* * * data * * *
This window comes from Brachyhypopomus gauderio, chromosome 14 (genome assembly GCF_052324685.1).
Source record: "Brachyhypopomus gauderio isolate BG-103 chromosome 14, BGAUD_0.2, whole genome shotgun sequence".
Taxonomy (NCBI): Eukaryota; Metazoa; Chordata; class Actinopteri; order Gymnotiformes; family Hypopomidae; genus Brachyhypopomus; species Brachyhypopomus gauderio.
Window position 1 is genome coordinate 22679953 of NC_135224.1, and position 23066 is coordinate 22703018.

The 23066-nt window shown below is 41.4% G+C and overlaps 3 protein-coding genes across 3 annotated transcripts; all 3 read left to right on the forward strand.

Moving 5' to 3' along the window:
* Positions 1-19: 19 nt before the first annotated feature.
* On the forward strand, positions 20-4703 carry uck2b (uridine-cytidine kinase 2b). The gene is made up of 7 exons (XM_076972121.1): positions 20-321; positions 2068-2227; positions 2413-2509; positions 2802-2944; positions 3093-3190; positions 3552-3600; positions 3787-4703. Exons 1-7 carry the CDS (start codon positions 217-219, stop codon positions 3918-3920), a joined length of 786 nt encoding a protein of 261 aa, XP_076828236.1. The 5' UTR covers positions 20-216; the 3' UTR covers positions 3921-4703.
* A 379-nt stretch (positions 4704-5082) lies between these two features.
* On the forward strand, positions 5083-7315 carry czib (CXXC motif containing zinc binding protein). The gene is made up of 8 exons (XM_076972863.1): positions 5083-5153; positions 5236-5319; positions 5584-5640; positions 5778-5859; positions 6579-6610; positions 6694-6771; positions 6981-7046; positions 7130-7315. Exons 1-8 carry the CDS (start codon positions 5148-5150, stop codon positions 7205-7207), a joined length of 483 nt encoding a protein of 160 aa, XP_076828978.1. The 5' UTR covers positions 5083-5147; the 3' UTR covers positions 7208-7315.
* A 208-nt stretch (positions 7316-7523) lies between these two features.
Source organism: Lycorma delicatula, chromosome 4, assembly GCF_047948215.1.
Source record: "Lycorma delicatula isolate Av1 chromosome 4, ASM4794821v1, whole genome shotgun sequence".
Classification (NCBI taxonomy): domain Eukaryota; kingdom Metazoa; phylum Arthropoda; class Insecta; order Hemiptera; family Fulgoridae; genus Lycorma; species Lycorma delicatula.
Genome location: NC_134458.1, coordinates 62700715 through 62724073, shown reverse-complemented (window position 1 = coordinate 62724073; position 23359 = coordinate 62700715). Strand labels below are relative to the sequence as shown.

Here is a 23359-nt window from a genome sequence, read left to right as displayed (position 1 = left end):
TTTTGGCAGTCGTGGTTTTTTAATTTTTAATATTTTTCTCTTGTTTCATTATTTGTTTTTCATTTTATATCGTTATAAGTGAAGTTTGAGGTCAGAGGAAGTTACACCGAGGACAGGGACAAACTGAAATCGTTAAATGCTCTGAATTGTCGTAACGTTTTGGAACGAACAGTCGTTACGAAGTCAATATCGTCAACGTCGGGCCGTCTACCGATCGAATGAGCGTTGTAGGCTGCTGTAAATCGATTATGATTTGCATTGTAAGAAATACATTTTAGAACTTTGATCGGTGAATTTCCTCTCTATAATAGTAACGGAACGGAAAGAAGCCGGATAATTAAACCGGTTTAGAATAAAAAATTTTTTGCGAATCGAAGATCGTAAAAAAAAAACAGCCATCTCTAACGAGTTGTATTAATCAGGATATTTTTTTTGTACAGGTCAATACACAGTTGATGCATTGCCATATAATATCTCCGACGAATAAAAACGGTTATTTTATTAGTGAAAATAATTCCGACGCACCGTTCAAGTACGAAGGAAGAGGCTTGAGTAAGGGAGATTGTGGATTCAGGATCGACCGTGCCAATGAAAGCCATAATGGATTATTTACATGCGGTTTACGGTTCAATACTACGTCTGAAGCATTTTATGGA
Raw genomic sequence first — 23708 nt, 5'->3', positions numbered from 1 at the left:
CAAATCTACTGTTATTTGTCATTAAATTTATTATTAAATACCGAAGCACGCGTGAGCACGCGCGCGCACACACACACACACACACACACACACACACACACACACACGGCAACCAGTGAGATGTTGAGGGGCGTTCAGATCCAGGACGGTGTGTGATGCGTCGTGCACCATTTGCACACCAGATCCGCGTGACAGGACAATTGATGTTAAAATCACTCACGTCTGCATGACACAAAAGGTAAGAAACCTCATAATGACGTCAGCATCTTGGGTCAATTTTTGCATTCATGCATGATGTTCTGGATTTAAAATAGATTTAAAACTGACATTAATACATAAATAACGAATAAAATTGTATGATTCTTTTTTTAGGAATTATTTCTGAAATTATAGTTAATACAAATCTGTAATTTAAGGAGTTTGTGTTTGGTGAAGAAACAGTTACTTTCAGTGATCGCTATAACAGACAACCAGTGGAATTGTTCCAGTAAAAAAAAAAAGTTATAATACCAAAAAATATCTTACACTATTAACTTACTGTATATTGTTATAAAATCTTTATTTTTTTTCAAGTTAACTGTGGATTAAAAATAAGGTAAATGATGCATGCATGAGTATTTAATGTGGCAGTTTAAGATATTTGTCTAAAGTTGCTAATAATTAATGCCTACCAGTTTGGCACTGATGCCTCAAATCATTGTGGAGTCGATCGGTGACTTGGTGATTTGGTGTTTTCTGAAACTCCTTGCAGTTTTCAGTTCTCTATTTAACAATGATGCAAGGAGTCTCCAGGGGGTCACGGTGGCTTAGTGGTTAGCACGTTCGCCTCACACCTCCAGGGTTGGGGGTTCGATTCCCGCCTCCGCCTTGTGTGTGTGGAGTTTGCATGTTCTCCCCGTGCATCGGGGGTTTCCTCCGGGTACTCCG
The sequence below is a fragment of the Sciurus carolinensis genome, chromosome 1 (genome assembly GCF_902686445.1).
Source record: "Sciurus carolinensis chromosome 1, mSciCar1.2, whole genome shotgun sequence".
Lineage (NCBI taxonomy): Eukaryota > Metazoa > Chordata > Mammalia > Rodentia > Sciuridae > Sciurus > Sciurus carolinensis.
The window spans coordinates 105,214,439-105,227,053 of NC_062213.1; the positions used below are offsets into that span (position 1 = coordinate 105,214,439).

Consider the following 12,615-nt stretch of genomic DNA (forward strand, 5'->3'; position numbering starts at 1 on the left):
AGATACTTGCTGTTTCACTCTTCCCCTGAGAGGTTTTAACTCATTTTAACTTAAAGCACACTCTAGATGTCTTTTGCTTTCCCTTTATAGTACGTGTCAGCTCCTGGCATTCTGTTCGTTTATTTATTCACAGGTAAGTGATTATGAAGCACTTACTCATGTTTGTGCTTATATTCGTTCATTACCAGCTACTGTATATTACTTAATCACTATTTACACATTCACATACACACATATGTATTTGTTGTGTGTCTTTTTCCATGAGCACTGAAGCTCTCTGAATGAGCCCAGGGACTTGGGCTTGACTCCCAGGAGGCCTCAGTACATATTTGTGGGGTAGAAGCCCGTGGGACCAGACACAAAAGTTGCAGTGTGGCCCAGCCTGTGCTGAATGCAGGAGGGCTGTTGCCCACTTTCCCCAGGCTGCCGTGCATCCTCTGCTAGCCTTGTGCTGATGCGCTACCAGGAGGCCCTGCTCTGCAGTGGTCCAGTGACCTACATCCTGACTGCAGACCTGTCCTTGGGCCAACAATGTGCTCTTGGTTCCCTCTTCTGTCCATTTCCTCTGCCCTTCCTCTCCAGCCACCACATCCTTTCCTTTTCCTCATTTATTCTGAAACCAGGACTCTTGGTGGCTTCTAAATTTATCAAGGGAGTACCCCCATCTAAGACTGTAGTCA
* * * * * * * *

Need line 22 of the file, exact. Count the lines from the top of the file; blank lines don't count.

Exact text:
Lineage (NCBI taxonomy): Eukaryota > Metazoa > Chordata > Mammalia > Rodentia > Sciuridae > Sciurus > Sciurus carolinensis.